No matter how rigorous the interview process, you can never really know how a prospective employee will work out.
They may have dazzled you throughout the recruitment stage, but can they impress you in the long run?
Of course, you want to make the most informed recruitment decision possible. Therefore, you may offer an individual a conditional job offer, which can be withdrawn if the applicant does not fulfil all the conditions of the offer.
In this article, we highlight five key pre-employment checks to carry out.
1. Right to work in the UK
By law, employers have a legal requirement to ask and check that an employee has the right to work in the UK. Employers should take this obligation seriously – you can be fined up to £20,000 if you cannot demonstrate that you checked an employee’s eligibility to work in the UK.
It’s easy to fall into the trap of making assumptions or thinking that a pre-employment background check is necessary or not necessary due to the person’s accent, ethnic origin or the time they have lived in the UK. The problem is that this can lead to discrimination claims.
The best way to avoid claims of discrimination, either direct or indirect, is to carry out right to work checks on everyone.
In some highly-regulated sectors, such as financial services, a reference is required to conduct certain functions. However, in most cases, there is no such obligation. You can choose whether or not to seek a reference from a previous or current employer. Some references are short and factual, whilst others may be fuller and more comprehensive. In any case, they may be of value to assess someone’s suitability for the role. If you are unsure of how best to proceed, a free consultation with an employment law company will help direct you to the correct procedure.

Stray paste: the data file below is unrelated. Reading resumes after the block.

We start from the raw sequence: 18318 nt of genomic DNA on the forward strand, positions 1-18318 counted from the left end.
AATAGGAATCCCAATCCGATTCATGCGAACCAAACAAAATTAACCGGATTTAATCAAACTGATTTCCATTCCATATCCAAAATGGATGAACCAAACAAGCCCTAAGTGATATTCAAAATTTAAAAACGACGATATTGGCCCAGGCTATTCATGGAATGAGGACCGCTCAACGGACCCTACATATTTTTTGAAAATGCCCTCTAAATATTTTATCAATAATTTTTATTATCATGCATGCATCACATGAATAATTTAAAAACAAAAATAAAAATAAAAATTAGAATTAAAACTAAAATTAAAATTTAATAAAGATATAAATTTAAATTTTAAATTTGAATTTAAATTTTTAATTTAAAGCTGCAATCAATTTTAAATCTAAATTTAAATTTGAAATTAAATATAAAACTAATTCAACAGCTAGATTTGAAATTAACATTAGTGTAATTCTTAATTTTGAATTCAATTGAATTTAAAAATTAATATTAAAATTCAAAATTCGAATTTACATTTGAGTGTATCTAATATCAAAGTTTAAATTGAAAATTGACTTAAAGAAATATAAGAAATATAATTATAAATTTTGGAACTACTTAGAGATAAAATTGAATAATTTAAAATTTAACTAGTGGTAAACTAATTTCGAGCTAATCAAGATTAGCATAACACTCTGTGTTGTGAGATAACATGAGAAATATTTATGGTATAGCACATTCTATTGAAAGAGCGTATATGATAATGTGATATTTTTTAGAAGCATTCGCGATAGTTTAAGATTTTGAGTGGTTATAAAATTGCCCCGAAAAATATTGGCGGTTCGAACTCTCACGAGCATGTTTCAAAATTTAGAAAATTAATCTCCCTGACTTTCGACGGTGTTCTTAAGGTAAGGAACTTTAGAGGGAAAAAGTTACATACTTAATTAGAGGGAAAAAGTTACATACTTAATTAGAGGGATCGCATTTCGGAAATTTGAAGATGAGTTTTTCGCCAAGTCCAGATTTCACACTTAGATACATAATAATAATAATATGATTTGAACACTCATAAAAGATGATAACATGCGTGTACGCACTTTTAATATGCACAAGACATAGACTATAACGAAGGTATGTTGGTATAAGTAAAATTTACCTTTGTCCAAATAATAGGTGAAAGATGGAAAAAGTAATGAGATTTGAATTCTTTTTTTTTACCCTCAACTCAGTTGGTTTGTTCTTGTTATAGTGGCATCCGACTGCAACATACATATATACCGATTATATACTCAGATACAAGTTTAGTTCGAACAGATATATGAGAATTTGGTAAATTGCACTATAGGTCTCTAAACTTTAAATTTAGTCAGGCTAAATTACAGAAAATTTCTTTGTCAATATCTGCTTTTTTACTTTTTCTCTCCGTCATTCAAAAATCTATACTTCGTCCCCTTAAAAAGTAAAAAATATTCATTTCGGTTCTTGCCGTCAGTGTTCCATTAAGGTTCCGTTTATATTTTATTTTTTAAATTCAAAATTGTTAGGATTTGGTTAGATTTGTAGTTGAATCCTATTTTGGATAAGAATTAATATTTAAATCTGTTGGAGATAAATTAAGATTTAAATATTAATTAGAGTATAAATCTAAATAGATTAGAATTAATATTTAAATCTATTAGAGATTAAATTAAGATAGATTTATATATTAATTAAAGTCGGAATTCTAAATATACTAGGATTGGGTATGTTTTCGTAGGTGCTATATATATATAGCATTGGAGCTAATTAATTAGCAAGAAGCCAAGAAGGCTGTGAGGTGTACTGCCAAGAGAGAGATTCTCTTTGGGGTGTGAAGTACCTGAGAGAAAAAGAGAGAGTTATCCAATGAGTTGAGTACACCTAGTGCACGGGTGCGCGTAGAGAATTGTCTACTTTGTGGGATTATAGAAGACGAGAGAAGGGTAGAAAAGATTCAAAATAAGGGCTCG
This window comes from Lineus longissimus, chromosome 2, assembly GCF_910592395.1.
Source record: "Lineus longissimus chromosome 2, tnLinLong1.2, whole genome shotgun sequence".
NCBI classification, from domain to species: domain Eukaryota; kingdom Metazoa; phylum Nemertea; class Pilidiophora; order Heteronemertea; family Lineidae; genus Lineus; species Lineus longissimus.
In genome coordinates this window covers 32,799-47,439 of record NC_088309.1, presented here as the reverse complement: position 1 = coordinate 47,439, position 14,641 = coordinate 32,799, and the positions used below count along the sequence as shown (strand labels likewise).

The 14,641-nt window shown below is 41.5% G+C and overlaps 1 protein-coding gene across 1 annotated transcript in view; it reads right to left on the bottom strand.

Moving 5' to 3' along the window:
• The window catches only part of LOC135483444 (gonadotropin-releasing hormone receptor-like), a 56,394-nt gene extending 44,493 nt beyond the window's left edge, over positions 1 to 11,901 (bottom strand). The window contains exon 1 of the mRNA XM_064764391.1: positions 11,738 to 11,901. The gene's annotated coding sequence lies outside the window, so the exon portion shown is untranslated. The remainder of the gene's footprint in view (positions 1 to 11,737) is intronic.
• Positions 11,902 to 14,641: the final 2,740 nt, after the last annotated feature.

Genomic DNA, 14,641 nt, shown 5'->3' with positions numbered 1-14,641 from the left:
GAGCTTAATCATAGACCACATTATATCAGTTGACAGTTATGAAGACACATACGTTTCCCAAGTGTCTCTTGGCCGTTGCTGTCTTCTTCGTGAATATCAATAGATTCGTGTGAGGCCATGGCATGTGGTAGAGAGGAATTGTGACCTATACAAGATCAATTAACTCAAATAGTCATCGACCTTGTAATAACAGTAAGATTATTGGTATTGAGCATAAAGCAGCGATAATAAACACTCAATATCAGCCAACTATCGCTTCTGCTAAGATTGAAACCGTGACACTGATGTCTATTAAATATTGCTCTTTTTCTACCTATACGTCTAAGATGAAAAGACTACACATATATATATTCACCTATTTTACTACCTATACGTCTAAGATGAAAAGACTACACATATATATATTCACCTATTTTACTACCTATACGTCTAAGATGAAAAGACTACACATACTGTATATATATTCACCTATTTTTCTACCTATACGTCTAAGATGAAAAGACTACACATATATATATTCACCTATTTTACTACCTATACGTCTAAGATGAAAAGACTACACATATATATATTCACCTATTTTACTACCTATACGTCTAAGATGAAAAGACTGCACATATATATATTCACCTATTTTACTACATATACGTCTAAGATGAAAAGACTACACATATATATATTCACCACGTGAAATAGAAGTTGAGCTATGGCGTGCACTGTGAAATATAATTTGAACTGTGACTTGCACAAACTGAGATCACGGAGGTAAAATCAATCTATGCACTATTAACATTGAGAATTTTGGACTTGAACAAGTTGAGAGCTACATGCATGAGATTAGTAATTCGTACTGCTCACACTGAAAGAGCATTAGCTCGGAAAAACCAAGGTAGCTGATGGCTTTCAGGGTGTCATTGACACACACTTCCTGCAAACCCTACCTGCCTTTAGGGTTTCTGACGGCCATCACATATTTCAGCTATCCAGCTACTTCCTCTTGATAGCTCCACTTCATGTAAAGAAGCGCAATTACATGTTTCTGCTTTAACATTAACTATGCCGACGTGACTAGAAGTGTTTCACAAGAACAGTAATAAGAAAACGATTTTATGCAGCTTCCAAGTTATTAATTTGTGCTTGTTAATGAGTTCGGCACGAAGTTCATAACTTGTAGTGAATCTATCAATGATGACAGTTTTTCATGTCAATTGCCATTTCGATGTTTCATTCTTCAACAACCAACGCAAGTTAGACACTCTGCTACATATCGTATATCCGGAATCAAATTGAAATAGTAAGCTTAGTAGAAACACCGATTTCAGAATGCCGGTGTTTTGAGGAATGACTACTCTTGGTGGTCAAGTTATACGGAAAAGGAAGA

3. Health checks
In some cases, it may be a legal requirement to ask for a pre-employment health check. An example of this is an eye test if someone is working as a driver.
In other cases, an employer may wish to obtain a medical report about a prospective employee. This will show if they have a health issue or physical disability that affects their ability to do the job. To do this, you must comply with the strict conditions laid down in the Access to Medical Reports Act 1988. The prospective applicant has the right to refuse their consent, say yes to the application, or agree to the application but ask to see the report prior to it being sent to you.
4. DBS checks
An employer or an organisation engaging volunteers may request a Disclosure and Barring Service (DBS) check to find out whether an individual has a criminal record. This pre-employment check will help assess their suitability for positions of trust. For employers in certain sectors, such as education, social work and healthcare, this is critical for safeguarding purposes.
In any case, you will need to establish whether a role is eligible for a DBS check before submitting an application. There are different types of criminal records checks, including:
This will look to see if the applicant has any spent or unspent convictions, cautions, reprimands or final warnings from the police.
As well as the information provided in standard checks, enhanced checks also look to see if there is any further information held by the local police force that is pertinent to the role being applied for.
Enhanced with list checks
This goes beyond an enhanced check and looks at barred lists – those individuals who are not suitable for working with children or adults.
5. Qualification check
In some professions, it is imperative that the prospective employee have specific qualifications to their job. You must, therefore, check original copies of all certificates provided.
Call us today for more information on the pre-employment checks required for your sector and/or desirable for your organisation.